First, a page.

A new feature has been enabled to allow adjusting NHM parameters in order to decide what conditions SMS messages / emails should be sent in.
IMPORTANT: This feature can only be enabled/disabled or adjusted by an Azotel employee so operators should contact firstname.lastname@example.org to discuss enabling it on an operator's instance.
There are three parameters to be adjusted as on below images:
Default values used are:
NHM - Fail Interval = 300 seconds
NHM - Fail Recover Time = 2700 seconds
NHM - Number of Failures = 5
Below is an overview of how the NHM process works in SIMPLer. The key things we try to achieve are (1) ensure an operator is notified as soon as possible once we are sure there is an outage, and (2) notify the operator that the equipment has been restored once we are sure it is no longer failing and (3) try to avoid spurious fail/restore messages. In particular, we are slow to send a "restore" message until we are sure the equipment has been stable for a reasonable amount of time - we want to avoid ping-pong alert/restore messages.
The process works as follows:
1) SIMPLer downloads a list of IPs to be monitored to the WIB.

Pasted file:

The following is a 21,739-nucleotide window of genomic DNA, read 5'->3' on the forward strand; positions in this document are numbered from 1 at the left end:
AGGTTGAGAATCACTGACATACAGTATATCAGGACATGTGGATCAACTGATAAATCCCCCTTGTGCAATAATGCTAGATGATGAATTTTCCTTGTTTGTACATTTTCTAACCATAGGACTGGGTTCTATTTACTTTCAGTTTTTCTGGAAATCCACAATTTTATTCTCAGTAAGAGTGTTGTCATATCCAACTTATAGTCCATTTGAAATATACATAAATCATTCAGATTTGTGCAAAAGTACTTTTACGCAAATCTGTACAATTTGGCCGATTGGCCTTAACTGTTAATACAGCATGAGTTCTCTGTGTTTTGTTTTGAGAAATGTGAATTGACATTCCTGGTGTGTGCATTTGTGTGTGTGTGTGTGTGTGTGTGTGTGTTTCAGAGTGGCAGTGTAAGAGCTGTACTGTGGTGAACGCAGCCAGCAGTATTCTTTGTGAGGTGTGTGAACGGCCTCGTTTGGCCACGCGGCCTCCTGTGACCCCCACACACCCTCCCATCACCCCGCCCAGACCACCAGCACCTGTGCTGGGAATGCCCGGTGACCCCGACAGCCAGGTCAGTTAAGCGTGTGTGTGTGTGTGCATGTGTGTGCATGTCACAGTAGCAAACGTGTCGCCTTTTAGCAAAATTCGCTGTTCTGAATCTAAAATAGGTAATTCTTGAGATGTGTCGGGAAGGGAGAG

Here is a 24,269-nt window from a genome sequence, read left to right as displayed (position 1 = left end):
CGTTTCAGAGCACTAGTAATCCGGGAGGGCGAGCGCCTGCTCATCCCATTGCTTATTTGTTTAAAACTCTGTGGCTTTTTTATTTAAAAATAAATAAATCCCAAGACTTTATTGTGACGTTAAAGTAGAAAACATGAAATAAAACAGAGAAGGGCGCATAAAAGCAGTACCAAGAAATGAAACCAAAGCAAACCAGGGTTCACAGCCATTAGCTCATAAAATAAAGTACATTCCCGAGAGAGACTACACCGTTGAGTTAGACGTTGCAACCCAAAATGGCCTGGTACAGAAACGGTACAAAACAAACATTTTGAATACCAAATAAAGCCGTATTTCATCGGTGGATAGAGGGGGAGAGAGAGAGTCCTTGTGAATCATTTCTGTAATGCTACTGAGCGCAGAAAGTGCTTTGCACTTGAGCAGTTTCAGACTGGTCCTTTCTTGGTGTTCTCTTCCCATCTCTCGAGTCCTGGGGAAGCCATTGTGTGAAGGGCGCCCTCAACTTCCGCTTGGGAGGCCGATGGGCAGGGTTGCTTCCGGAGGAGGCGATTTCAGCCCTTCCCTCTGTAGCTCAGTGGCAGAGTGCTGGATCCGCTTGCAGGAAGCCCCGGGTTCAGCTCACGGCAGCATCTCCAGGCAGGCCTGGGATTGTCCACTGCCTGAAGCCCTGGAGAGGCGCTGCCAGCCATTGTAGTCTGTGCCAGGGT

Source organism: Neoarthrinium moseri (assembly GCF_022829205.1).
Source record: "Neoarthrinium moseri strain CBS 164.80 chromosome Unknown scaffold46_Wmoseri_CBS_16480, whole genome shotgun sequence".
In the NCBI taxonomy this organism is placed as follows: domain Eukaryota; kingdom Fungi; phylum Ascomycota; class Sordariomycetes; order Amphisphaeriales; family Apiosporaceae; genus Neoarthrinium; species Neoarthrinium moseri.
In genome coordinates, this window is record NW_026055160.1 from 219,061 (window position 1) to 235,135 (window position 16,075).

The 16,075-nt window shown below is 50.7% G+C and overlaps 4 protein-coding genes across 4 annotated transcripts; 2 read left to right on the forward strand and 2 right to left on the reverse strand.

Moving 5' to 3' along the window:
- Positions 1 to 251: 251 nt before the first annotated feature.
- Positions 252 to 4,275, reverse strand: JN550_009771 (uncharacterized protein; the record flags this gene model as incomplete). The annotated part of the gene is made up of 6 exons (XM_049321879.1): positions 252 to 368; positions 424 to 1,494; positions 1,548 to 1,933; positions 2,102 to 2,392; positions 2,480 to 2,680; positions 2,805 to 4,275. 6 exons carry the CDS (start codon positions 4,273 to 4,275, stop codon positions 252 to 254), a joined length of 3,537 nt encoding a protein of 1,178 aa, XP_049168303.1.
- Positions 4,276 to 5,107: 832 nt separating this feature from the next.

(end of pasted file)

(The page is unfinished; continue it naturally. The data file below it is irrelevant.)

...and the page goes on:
2) The WIB pings each of these IPs on a regular basis (approx ever 30 seconds) and reports any failures back to SIMPLer - these are logged in the database.
3) Every 5 minutes SIMPLer scans the database to detect hosts that have "failed" and hosts that have "restored". The logic used for each is as follows:
Failed: A host is deemed to have failed and an alert is generated if:
1) more than <NHM - Number of Failures> ping failures have been logged for the host ANDRestored: A host is deemed to have restored and the message is sent if:
1) the most recent failure was more than <NHM - Fail Recover Time> ago.
Note, that if we get intermittent failures from the host, that will keep "resetting" the counter and so, it is only when we have not received a failure for over <NHM - Fail Recover Time> will we send the "all clear" message - this is the usual reason for delays in the "restored" message. The idea here is that we want to be sure that the host is stable before we clear it from the database - otherwise we could just end up sending another alert message shortly after the restore message.
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